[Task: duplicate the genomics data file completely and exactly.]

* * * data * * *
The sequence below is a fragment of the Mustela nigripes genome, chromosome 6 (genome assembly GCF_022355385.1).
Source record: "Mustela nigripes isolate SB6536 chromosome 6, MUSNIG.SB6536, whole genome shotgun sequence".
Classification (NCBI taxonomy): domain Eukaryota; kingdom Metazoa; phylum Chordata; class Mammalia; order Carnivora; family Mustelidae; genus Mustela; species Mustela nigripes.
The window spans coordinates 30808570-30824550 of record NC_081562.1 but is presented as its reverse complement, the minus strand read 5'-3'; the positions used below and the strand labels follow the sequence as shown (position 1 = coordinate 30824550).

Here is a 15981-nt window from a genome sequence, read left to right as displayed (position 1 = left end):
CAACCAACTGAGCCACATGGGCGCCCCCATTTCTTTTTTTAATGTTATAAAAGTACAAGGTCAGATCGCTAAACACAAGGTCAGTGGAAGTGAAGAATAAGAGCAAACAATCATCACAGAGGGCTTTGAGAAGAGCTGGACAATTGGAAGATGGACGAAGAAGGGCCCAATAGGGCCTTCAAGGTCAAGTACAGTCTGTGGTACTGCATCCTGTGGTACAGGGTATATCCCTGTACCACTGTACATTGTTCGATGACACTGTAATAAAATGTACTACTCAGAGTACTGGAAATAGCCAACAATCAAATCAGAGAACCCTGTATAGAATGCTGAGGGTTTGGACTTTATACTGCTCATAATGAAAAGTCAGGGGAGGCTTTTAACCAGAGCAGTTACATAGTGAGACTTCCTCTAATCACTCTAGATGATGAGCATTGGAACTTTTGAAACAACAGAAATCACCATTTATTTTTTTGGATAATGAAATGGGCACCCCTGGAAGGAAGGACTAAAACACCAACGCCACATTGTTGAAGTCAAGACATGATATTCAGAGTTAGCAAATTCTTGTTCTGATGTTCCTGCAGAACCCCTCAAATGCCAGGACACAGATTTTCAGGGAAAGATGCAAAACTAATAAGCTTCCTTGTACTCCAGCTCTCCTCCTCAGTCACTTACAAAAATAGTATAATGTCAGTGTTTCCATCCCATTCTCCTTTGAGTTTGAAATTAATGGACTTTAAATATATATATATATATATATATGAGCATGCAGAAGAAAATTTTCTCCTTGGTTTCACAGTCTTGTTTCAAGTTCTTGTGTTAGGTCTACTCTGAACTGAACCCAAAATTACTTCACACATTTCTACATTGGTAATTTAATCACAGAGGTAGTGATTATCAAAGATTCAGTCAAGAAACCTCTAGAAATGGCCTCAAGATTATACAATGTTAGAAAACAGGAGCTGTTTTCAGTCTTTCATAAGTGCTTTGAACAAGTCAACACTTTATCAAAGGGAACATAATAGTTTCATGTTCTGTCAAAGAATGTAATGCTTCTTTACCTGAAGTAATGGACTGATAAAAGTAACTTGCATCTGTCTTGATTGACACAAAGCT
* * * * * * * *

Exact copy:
The sequence below is a fragment of the Mustela nigripes genome, chromosome 6 (genome assembly GCF_022355385.1).
Source record: "Mustela nigripes isolate SB6536 chromosome 6, MUSNIG.SB6536, whole genome shotgun sequence".
Classification (NCBI taxonomy): domain Eukaryota; kingdom Metazoa; phylum Chordata; class Mammalia; order Carnivora; family Mustelidae; genus Mustela; species Mustela nigripes.
The window spans coordinates 30808570-30824550 of record NC_081562.1 but is presented as its reverse complement, the minus strand read 5'-3'; the positions used below and the strand labels follow the sequence as shown (position 1 = coordinate 30824550).

Here is a 15981-nt window from a genome sequence, read left to right as displayed (position 1 = left end):
CAACCAACTGAGCCACATGGGCGCCCCCATTTCTTTTTTTAATGTTATAAAAGTACAAGGTCAGATCGCTAAACACAAGGTCAGTGGAAGTGAAGAATAAGAGCAAACAATCATCACAGAGGGCTTTGAGAAGAGCTGGACAATTGGAAGATGGACGAAGAAGGGCCCAATAGGGCCTTCAAGGTCAAGTACAGTCTGTGGTACTGCATCCTGTGGTACAGGGTATATCCCTGTACCACTGTACATTGTTCGATGACACTGTAATAAAATGTACTACTCAGAGTACTGGAAATAGCCAACAATCAAATCAGAGAACCCTGTATAGAATGCTGAGGGTTTGGACTTTATACTGCTCATAATGAAAAGTCAGGGGAGGCTTTTAACCAGAGCAGTTACATAGTGAGACTTCCTCTAATCACTCTAGATGATGAGCATTGGAACTTTTGAAACAACAGAAATCACCATTTATTTTTTTGGATAATGAAATGGGCACCCCTGGAAGGAAGGACTAAAACACCAACGCCACATTGTTGAAGTCAAGACATGATATTCAGAGTTAGCAAATTCTTGTTCTGATGTTCCTGCAGAACCCCTCAAATGCCAGGACACAGATTTTCAGGGAAAGATGCAAAACTAATAAGCTTCCTTGTACTCCAGCTCTCCTCCTCAGTCACTTACAAAAATAGTATAATGTCAGTGTTTCCATCCCATTCTCCTTTGAGTTTGAAATTAATGGACTTTAAATATATATATATATATATATATGAGCATGCAGAAGAAAATTTTCTCCTTGGTTTCACAGTCTTGTTTCAAGTTCTTGTGTTAGGTCTACTCTGAACTGAACCCAAAATTACTTCACACATTTCTACATTGGTAATTTAATCACAGAGGTAGTGATTATCAAAGATTCAGTCAAGAAACCTCTAGAAATGGCCTCAAGATTATACAATGTTAGAAAACAGGAGCTGTTTTCAGTCTTTCATAAGTGCTTTGAACAAGTCAACACTTTATCAAAGGGAACATAATAGTTTCATGTTCTGTCAAAGAATGTAATGCTTCTTTACCTGAAGTAATGGACTGATAAAAGTAACTTGCATCTGTCTTGATTGACACAAAGCT